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TiMidity++ is a software synthesizer that can play MIDI files without a hardware synthesizer. It can either render to the sound card in real time, or it can save the result to a file, such as a PCM .wav file.


Install the timidity++ package.

You should also install a SoundFont or Gravis UltraSound (GUS) patch files to be able to produce sound. See MIDI#List of SoundFonts.

If you use pipewire, install pipewire-alsa since TiMidity++ sometimes depends on Alsa.


To configure your preferred SoundFont, add the following lines to timidity.cfg(5) based on your choice.

For FreePats:

soundfont /usr/share/soundfonts/freepats-general-midi.sf2

For Fluid:

soundfont /usr/share/soundfonts/FluidR3_GM.sf2


If you intended to use TiMidity++ as an ALSA sequencer client, you should add yourself to the audio user group first. As with most group changes, you will typically need to restart your user session (e.g. log out and log in again), so that the new group is visible in the output of the groups command.

Start/enable the timidity.service user unit. Note that starting the service may fail if you have changed your audio group membership but not yet restarted your session.

If you are using PulseAudio, that may also cause the service to fail. You may want to add the following command as an autostart program in your desktop environment. Or, if you just want to start TiMidity++ in daemon mode once, you can use the following command which will make console output viewable:

$ timidity -iA


Play files

There are two ways to use TiMidity++. Either as MIDI player or as daemon adding MIDI support to ALSA.

Standalone mode

You can simply use TiMidity++ to play MIDI files:

$ timidity example.mid

Add option -in for a text-based interface. There are many other options to TiMidity++. See timidity(1) or use -h to get help.

Daemon mode

If you are runing TiMidity++ as a daemon (ALSA sequencer client), it will provide MIDI output support for other programs such as rosegarden, aplaymidi, vkeybd, etc.

This will give you four output software MIDI ports (in addition of hardware MIDI ports on your system, if any):

$  aconnect -o
client 128: 'TiMidity' [type=user]
    0 'TiMidity port 0 '
    1 'TiMidity port 1 '
    2 'TiMidity port 2 '
    3 'TiMidity port 3 '

You can now play MIDI files using aplaymidi:

$ aplaymidi filename.mid --port 128:0

Another example is vkeybd, a virtual MIDI keyboard for X.

You can install vkeybdAUR.

$ vkeybd --addr 128:0

Option --addr 128:0 connects the input (readable) software MIDI port provided by vkeybd to the first output (writable) ALSA port provided by Timidity. Alternatively you can use aconnect, patchageAUR or kaconnect. As a result when you play around with the keys on the vkeybd TiMidity++ plays the appropriate notes.

Connect to virtual MIDI device

Once you have the TiMidity++ daemon running and it is working with aplaymidi, you can connect it to a virtual MIDI device that will work in programs such as rosegarden or scala.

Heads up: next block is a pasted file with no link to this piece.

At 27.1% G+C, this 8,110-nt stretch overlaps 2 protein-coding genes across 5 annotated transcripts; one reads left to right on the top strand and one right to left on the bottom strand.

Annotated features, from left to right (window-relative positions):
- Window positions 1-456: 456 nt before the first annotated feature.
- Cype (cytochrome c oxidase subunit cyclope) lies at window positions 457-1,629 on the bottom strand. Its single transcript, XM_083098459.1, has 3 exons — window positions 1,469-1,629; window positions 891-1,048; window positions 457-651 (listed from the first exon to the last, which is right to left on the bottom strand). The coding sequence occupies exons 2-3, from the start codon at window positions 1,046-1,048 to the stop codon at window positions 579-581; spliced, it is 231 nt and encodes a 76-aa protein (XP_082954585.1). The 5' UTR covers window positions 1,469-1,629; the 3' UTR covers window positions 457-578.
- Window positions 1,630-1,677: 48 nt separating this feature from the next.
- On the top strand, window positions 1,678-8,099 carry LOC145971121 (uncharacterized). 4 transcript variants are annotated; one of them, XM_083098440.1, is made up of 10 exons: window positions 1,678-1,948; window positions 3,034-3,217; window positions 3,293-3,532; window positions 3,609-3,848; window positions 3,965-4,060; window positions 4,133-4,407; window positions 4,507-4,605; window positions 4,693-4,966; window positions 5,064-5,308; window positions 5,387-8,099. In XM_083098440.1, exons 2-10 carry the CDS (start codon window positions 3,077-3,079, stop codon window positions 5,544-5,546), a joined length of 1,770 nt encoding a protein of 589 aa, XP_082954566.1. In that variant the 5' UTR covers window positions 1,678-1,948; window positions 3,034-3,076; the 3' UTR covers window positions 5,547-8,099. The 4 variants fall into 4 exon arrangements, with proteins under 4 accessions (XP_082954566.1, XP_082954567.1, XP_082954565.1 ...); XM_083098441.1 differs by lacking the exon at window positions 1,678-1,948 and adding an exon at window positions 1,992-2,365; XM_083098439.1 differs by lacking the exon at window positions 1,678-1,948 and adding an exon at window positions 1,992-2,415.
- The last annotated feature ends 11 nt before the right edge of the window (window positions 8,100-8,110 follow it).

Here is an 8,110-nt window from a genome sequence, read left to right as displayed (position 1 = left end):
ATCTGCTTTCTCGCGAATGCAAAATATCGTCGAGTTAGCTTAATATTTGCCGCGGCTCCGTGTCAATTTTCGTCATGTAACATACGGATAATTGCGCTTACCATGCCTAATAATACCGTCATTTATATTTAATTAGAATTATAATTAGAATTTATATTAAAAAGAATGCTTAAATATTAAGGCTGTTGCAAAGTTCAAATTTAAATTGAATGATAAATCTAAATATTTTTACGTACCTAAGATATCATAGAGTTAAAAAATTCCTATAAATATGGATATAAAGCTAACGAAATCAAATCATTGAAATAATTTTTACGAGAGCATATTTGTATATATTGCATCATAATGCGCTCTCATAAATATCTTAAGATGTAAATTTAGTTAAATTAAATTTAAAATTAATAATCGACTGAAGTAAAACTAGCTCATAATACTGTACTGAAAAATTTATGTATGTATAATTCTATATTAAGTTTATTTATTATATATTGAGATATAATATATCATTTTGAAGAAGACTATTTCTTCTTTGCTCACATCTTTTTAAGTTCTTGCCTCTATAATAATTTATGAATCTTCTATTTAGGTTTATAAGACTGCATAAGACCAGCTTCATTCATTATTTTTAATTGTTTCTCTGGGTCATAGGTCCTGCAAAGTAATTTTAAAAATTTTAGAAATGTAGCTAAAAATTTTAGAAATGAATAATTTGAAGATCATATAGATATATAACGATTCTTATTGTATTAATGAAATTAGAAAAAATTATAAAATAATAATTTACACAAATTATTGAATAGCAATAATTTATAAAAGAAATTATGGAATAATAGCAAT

Load the snd-virmidi kernel module and (optionally) configure your system to load the module at boot.

Use aconnect to verify the port numbers:

$ aconnect -o
client 14: 'Midi Through' [type=kernel]
     0 'Midi Through Port-0'
 client 20: 'Virtual Raw MIDI 1-0' [type=kernel]
     0 'VirMIDI 1-0     '
 client 21: 'Virtual Raw MIDI 1-1' [type=kernel]
     0 'VirMIDI 1-1     '
 client 22: 'Virtual Raw MIDI 1-2' [type=kernel]
     0 'VirMIDI 1-2     '
 client 23: 'Virtual Raw MIDI 1-3' [type=kernel]
     0 'VirMIDI 1-3     '
 client 128: 'TiMidity' [type=user]
     0 'TiMidity port 0 '
     1 'TiMidity port 1 '
     2 'TiMidity port 2 '
     3 'TiMidity port 3 '

Now create the connection:

$ aconnect 20:0 128:0

You should now have a working MIDI output device on your system (/dev/snd/midiC1D0).

Tips and tricks

Convert files

TiMidity++ can also convert MIDI files into other formats. The following command saves the resulting sound to a WAV file:

$ timidity input.mid -Ow -o out.wav

To convert to another formats, you can use FFmpeg. This will convert it to mp3:

$ timidity input.mid -Ow -o - | ffmpeg -i - -acodec libmp3lame -ab 256k out.mp3

How to make DOSBox use TiMidity++

Note: The following method is tested in version DOSBox 0.72

First of all, you need to write a configuration file. Input the following in DOSBox to create a configuration file:

config -writeconf dosbox.conf

you can replace dosbox.conf by any name that you want, add a dot in front of it if you want to hide it.

Make sure you started TiMidity++ as daemon as the instructions above, use the aconnect command.

Edit this configuration file with any editor, go to the section:


put the ALSA connection port into the back of config=, in default:


Restart DOSBox within a terminal so you can see its debug messages, by no accident you should see a successful initiation on port 128:0.


TiMidity++ does not play MIDI files

It may be that your SoundFile is not set up correctly. Just run:

$ timidity example.mid

If you find a line like this in the terminal output, your SoundFile is not set up properly.

No instrument mapped to tone bank 0, program XX - \
this instrument will not be heard

Make sure you have installed some samples and your SoundFile is added to /etc/timidity/timidity.cfg. See Configuration for more details.

Daemon mode plays sound out of pace

TiMidity++'s ALSA output module (default) may cause this issue in ALSA server mode. Try another output option, for example, libao:

$ timidity -iA -OO

And test it using aplaymidi. If this does not work, you may want to configure JACK and set TiMidity++'s output to jack.

See also